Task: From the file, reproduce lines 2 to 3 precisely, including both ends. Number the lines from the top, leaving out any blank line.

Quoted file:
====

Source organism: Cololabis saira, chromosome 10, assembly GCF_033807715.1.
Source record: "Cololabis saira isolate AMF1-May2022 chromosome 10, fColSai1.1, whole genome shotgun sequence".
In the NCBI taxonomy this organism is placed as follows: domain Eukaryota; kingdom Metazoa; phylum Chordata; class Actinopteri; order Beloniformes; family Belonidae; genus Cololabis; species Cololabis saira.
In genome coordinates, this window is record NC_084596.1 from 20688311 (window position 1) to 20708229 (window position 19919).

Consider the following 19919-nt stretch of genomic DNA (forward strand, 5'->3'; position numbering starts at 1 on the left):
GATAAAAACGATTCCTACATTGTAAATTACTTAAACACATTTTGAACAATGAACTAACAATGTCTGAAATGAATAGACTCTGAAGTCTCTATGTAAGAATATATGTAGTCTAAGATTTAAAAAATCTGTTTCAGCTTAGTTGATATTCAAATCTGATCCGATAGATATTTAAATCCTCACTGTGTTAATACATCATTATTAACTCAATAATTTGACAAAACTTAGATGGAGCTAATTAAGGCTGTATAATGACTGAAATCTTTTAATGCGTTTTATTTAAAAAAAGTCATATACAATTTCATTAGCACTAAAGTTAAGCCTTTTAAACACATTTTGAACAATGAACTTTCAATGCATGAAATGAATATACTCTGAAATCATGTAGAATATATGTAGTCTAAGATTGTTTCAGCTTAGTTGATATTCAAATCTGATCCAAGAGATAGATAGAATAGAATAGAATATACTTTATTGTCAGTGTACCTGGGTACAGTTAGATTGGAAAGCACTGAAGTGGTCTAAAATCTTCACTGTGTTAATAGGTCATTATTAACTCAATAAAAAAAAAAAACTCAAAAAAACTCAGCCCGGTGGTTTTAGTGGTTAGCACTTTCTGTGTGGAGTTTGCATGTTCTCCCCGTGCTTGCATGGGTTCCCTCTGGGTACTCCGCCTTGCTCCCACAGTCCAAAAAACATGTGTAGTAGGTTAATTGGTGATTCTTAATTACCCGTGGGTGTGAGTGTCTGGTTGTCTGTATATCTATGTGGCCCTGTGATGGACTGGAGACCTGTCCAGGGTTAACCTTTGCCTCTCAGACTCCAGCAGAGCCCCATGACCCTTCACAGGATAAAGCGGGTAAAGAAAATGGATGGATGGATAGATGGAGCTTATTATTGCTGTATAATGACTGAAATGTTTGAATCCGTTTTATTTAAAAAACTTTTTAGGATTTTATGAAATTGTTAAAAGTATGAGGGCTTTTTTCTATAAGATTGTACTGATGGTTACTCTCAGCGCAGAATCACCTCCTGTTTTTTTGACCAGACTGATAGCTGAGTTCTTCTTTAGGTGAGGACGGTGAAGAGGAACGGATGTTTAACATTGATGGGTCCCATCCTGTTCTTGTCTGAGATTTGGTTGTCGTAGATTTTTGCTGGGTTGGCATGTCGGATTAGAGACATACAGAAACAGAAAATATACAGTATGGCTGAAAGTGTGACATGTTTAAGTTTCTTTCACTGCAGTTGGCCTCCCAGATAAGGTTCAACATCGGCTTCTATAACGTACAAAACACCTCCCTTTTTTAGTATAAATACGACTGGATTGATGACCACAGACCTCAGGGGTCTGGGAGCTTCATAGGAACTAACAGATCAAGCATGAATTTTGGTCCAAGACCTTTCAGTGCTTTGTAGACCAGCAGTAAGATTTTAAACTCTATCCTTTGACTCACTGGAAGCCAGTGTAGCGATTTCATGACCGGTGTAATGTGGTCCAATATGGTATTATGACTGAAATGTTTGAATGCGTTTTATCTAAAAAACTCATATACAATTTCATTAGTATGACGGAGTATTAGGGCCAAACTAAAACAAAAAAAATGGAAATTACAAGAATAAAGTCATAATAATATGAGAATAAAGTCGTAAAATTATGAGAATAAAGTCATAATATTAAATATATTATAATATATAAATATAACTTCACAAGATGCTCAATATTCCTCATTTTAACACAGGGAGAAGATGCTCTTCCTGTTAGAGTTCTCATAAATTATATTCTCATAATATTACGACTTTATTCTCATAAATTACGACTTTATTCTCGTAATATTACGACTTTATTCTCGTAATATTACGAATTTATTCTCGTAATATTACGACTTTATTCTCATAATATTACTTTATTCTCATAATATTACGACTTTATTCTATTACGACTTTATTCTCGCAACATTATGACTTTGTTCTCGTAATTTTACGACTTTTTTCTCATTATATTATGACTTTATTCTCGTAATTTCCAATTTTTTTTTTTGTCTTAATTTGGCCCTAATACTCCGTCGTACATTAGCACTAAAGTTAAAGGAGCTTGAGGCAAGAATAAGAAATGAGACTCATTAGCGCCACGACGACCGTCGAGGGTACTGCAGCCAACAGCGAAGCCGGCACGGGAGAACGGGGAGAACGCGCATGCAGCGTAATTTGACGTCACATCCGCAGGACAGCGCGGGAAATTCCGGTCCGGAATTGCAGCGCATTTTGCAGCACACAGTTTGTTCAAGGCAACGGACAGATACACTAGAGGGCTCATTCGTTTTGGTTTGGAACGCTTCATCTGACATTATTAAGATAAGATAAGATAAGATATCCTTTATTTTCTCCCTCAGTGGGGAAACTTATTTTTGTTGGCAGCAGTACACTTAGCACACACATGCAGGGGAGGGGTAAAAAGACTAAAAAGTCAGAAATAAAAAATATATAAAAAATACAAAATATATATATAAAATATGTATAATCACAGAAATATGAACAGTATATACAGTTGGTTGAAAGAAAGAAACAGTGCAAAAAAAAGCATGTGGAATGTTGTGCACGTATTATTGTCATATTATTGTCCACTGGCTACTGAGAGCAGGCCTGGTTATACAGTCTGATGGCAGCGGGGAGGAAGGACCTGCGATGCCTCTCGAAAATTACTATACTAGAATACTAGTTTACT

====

Source record: "Cololabis saira isolate AMF1-May2022 chromosome 10, fColSai1.1, whole genome shotgun sequence".
In the NCBI taxonomy this organism is placed as follows: domain Eukaryota; kingdom Metazoa; phylum Chordata; class Actinopteri; order Beloniformes; family Belonidae; genus Cololabis; species Cololabis saira.